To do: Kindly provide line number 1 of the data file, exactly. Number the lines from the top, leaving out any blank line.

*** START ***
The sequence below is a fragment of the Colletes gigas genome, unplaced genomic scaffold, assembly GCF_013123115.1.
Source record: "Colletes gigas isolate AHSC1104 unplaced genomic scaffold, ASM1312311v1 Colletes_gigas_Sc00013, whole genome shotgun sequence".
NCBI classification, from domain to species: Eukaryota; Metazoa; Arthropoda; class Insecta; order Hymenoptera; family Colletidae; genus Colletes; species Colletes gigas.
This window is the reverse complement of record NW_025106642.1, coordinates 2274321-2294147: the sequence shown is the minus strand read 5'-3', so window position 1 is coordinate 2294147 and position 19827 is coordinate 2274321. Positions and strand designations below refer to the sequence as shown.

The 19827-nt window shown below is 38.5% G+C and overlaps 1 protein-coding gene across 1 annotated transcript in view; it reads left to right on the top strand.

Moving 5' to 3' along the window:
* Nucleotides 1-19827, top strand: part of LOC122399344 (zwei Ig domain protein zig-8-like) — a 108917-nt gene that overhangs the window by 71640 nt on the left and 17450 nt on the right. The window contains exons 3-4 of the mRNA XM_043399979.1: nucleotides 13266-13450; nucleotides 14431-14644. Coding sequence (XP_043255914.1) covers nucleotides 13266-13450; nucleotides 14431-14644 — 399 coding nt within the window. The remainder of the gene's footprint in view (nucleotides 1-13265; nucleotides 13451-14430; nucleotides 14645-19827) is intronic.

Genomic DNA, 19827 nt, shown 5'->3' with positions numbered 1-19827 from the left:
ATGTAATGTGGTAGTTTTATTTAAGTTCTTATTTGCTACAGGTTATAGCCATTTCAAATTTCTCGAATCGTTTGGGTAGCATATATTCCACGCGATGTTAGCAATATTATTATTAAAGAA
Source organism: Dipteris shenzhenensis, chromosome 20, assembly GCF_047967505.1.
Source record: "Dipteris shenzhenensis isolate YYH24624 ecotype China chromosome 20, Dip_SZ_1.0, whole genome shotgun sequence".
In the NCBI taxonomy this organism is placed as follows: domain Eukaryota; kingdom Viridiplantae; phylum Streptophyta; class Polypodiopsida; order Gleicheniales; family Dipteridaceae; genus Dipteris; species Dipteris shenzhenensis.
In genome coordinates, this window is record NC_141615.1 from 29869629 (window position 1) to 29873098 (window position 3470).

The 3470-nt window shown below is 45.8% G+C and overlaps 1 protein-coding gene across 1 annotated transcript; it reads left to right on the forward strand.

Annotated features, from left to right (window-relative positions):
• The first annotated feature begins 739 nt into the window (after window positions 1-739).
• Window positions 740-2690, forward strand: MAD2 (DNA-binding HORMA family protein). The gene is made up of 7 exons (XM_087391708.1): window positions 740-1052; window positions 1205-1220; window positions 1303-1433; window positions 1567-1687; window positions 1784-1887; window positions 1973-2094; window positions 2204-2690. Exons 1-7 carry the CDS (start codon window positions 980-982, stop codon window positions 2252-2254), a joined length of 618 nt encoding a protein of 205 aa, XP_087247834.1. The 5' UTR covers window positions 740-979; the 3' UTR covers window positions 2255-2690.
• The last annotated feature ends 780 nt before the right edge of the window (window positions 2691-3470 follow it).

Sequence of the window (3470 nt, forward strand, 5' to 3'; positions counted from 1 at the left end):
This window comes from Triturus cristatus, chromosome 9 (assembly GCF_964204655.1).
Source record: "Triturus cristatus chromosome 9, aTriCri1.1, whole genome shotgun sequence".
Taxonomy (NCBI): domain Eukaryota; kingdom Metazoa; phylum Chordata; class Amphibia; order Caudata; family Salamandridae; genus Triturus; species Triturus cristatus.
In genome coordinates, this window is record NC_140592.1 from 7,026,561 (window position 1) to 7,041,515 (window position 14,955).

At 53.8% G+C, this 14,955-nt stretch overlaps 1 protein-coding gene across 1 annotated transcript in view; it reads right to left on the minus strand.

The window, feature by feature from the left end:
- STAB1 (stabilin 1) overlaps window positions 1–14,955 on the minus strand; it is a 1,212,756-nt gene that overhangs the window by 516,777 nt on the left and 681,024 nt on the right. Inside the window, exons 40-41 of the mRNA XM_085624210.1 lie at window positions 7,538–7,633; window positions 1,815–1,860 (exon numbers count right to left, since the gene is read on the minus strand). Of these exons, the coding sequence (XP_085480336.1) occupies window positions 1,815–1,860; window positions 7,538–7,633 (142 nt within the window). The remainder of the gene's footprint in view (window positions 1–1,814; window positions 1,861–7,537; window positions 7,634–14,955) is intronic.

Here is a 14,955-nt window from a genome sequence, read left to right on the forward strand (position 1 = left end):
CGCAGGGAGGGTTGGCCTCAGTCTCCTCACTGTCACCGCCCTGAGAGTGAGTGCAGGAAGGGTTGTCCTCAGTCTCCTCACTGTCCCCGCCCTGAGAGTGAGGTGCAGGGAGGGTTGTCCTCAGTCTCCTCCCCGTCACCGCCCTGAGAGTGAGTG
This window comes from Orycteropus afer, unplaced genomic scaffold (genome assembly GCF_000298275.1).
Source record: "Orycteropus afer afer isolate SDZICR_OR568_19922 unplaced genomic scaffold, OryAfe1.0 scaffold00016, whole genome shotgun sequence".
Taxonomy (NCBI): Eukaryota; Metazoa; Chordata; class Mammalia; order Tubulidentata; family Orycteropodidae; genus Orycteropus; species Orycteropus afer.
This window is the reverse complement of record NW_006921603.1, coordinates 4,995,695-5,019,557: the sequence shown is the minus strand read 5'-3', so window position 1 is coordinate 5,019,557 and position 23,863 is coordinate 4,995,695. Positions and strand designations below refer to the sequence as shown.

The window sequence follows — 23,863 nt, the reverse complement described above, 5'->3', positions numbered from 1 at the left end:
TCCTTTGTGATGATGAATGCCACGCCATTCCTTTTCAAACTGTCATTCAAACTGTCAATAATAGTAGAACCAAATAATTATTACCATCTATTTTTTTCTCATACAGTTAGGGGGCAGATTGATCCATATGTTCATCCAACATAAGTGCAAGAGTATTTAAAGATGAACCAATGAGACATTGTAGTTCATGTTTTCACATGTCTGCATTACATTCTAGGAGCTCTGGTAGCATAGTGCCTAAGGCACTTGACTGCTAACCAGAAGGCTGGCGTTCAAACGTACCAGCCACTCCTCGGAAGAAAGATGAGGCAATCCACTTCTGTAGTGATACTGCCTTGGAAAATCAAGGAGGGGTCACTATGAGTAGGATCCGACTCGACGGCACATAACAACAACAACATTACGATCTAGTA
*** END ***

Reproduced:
The sequence below is a fragment of the Colletes gigas genome, unplaced genomic scaffold, assembly GCF_013123115.1.